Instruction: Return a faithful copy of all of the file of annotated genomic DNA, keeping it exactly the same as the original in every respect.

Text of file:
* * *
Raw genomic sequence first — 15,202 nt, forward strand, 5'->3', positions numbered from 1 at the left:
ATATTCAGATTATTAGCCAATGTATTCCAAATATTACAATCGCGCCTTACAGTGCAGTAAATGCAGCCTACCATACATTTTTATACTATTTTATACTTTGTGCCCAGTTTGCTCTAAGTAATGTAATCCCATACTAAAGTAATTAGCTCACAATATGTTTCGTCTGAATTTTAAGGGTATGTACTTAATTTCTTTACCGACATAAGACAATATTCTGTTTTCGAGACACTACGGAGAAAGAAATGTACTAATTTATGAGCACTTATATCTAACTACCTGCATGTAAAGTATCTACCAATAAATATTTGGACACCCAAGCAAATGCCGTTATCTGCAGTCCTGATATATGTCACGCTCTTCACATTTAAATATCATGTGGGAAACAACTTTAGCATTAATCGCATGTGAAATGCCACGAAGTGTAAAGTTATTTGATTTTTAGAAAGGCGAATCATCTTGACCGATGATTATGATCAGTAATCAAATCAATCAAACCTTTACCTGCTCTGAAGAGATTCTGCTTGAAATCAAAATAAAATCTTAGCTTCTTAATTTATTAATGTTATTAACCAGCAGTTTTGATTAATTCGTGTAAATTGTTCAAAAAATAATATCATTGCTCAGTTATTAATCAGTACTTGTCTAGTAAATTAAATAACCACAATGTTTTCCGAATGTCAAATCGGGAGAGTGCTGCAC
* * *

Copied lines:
Raw genomic sequence first — 15,202 nt, forward strand, 5'->3', positions numbered from 1 at the left:
ATATTCAGATTATTAGCCAATGTATTCCAAATATTACAATCGCGCCTTACAGTGCAGTAAATGCAGCCTACCATACATTTTTATACTATTTTATACTTTGTGCCCAGTTTGCTCTAAGTAATGTAATCCCATACTAAAGTAATTAGCTCACAATATGTTTCGTCTGAATTTTAAGGGTATGTACTTAATTTCTTTACCGACATAAGACAATATTCTGTTTTCGAGACACTACGGAGAAAGAAATGTACTAATTTATGAGCACTTATATCTAACTACCTGCATGTAAAGTATCTACCAATAAATATTTGGACACCCAAGCAAATGCCGTTATCTGCAGTCCTGATATATGTCACGCTCTTCACATTTAAATATCATGTGGGAAACAACTTTAGCATTAATCGCATGTGAAATGCCACGAAGTGTAAAGTTATTTGATTTTTAGAAAGGCGAATCATCTTGACCGATGATTATGATCAGTAATCAAATCAATCAAACCTTTACCTGCTCTGAAGAGATTCTGCTTGAAATCAAAATAAAATCTTAGCTTCTTAATTTATTAATGTTATTAACCAGCAGTTTTGATTAATTCGTGTAAATTGTTCAAAAAATAATATCATTGCTCAGTTATTAATCAGTACTTGTCTAGTAAATTAAATAACCACAATGTTTTCCGAATGTCAAATCGGGAGAGTGCTGCAC